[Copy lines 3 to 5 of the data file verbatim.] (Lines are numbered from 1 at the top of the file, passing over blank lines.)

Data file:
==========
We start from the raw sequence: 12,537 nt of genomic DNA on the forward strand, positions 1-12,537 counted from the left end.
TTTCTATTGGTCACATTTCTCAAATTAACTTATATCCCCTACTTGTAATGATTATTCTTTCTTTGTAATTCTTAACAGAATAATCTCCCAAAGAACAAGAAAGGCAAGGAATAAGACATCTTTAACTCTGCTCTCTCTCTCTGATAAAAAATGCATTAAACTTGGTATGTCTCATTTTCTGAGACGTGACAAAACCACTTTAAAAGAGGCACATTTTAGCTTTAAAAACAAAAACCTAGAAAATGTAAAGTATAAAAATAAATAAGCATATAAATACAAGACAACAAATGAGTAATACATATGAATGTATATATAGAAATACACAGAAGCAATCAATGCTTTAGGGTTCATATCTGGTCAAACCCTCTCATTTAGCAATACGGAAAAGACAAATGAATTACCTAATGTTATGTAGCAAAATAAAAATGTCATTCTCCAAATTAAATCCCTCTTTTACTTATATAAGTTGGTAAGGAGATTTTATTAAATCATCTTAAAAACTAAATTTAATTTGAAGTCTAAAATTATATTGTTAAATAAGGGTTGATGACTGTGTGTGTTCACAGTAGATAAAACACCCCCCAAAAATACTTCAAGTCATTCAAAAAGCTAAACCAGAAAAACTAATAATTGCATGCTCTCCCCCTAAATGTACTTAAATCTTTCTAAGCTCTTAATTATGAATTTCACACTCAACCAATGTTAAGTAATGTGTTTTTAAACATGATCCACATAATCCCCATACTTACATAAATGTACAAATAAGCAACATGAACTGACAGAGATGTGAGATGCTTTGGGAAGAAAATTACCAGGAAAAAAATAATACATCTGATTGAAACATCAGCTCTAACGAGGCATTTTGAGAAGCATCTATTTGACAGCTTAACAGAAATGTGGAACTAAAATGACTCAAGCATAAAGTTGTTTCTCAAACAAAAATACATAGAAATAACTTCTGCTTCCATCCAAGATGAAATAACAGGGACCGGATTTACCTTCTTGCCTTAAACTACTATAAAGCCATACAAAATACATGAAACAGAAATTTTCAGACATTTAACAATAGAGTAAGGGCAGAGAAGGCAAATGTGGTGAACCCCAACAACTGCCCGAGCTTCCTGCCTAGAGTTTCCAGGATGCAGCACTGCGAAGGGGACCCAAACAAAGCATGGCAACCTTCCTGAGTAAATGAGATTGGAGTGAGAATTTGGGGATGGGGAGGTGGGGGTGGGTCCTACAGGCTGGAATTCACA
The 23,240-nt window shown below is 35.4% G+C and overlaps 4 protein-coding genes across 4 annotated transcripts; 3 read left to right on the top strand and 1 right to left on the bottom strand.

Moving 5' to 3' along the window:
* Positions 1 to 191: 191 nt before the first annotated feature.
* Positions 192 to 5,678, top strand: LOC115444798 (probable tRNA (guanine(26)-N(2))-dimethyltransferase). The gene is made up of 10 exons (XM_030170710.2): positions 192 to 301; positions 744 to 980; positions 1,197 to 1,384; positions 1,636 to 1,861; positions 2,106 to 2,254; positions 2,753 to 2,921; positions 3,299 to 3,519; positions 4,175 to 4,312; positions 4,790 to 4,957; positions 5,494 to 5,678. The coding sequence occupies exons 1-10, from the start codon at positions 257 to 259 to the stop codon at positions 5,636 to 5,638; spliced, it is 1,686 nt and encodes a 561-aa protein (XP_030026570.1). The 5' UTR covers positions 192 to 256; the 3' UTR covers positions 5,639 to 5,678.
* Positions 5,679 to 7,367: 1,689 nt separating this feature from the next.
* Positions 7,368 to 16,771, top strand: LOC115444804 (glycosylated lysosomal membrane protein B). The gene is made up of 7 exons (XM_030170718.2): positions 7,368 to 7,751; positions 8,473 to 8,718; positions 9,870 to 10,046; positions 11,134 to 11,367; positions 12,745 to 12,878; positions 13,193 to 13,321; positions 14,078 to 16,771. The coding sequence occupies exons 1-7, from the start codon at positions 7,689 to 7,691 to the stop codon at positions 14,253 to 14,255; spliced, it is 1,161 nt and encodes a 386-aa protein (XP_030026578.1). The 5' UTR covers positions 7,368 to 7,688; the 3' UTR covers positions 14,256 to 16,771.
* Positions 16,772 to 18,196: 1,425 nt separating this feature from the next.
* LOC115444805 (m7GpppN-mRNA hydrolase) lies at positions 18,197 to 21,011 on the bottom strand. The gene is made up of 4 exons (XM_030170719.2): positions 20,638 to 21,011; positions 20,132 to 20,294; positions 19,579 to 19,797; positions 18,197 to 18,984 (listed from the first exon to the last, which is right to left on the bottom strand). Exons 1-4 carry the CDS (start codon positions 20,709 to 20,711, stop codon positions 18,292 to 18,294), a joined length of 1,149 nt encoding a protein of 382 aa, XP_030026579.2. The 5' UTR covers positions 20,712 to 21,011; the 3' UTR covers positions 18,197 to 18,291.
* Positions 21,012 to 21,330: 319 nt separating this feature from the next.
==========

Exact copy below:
The 23,240-nt window shown below is 35.4% G+C and overlaps 4 protein-coding genes across 4 annotated transcripts; 3 read left to right on the top strand and 1 right to left on the bottom strand.

Moving 5' to 3' along the window:
* Positions 1 to 191: 191 nt before the first annotated feature.